Being an employer in California does not only mean hiring employees, paying them wages, and collecting profits. Being an employer also means following California employment law and thinking twice before saying certain things.
Being an employer carries financial risks and potential exposure to lawsuits, which is why making certain statements can get your employer in legal trouble. We invited our Los Angeles employment law attorney from JML Law to review four things employers commonly say that can expose them to legal liability.
Needless to say, if you hear your employer say any of these four things, file a lawsuit against him or her (or at least consult with an experienced lawyer to learn about your options).
“Darling, you know I can fire you if you refuse to …, right? (Fill in the gap with any of the following phrases (a) have sex with me, (b) let me touch you wherever and however I want, (c) go on a date with me, or other sexual advances).
First and foremost, let us begin by saying that your employer is truly fearless because it takes an incredible amount of courage to say these sorts of things in the wake of the #MeToo movement. The good news is that you will most likely be able to sue your employer for sexual harassment.
Following a series of high-profile sexual harassment scandals, courts in California and all across the U.S. take sexual harassment claims more seriously than ever before. Therefore, with the help of a sexual harassment attorney Los Angeles by your side, you can sue your employer for making unwanted sexual advances.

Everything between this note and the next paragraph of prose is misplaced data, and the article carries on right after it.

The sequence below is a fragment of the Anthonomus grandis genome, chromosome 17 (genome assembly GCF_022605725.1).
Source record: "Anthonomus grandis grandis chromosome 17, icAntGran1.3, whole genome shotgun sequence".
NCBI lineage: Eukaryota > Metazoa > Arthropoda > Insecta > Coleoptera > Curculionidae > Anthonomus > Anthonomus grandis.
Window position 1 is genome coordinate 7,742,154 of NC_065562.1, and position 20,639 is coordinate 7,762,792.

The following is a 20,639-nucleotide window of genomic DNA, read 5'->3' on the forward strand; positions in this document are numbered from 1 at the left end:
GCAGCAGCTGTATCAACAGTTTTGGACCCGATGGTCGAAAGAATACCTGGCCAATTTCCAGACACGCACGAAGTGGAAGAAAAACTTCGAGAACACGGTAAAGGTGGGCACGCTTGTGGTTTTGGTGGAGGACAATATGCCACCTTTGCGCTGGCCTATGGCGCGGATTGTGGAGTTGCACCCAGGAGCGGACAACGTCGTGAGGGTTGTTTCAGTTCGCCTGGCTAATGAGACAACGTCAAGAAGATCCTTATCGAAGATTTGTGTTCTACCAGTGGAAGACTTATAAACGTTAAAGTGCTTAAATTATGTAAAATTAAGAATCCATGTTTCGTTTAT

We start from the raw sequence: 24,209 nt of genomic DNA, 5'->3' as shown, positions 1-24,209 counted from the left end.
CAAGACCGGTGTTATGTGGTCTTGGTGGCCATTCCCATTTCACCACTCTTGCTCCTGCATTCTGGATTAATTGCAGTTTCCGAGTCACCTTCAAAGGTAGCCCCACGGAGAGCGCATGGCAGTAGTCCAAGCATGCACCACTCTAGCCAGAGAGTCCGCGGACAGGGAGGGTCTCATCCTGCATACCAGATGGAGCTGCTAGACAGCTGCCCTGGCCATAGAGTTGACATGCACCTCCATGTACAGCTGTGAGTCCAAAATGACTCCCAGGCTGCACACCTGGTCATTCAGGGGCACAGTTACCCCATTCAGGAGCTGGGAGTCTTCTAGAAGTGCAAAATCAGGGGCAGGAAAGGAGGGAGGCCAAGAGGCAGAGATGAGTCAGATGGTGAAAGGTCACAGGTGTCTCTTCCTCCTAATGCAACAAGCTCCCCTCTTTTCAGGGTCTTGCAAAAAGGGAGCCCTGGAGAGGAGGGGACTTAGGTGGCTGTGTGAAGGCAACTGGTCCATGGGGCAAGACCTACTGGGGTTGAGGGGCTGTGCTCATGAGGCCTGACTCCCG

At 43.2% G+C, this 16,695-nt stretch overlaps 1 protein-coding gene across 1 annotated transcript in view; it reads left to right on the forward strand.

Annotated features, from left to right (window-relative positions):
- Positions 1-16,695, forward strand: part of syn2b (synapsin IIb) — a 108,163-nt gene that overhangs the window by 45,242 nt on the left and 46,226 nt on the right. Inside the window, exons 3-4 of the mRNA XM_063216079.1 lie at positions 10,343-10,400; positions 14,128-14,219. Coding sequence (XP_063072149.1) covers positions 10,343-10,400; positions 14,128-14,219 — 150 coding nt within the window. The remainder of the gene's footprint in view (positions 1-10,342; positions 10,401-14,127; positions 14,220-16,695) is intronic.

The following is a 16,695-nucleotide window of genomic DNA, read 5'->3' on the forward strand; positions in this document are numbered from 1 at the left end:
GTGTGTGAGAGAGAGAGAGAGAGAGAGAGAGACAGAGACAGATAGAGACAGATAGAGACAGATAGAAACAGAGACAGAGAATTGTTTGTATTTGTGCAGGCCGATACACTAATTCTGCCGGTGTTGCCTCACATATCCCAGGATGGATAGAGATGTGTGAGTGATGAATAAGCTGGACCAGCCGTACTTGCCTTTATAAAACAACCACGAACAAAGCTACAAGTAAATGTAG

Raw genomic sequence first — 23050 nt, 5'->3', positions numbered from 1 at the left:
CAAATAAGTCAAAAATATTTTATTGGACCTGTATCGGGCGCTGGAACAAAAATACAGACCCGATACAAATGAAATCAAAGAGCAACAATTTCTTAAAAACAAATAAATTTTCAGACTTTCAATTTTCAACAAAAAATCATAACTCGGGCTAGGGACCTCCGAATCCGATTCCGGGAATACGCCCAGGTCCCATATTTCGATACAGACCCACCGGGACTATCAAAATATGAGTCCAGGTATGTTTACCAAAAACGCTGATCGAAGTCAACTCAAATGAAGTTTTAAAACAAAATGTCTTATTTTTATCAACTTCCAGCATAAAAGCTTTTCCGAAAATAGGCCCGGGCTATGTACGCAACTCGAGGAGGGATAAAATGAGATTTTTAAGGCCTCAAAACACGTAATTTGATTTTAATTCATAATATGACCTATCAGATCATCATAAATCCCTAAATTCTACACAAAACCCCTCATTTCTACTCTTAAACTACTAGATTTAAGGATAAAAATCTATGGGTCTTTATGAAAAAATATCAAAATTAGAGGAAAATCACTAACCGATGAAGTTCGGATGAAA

Note: if your employer does fire you (as promised in the example above), you can sue him for wrongful termination.
“I’m so busy right now, can you please (a) file your complaint or (b) tell me about this violation or hazard next week?”
In California, employers have a legal obligation to conduct workplace investigations in a timely manner after a workplace violation or hazard in the workplace has been reported.
An employer can be held liable for anything unlawful in the workplace as long as he or she knew or should have known about this illegal activity and had a legal obligation to take immediate and reasonable actions to remedy the situation.
If you get fired for complaining about illegal activity in the workplace or reporting it to the appropriate authorities, our Los Angeles retaliation attorney advises taking legal action for whistleblower retaliation.
“To tell you the truth, (insert your name), I’m going to promote (insert your coworker’s name) because our company needs fresh blood.”
If your employer tells you this and you are over 40, you may have a right to file a discrimination claim against your employer. Your employer is discriminating against you because of your age, which is a clear violation of California employment law. More often than not, however, employers are not as straightforward with their workers, which makes it nearly impossible to recognize signs of age discrimination unless you consult with a Los Angeles discrimination attorney.
“(Insert your name), I know that you worked really hard on that project, but I’m afraid I won’t be able to pay you overtime.”
Under California law, employers are legally required to pay their employees an hourly wage of 1.5 times or her hourly wage for every hour worked over 40 hours in a 7-day period.
If you hear this phrase from your employer, let our wage fraud attorney in Los Angeles or elsewhere in California help you receive back pay for those unpaid or underpaid overtime wages.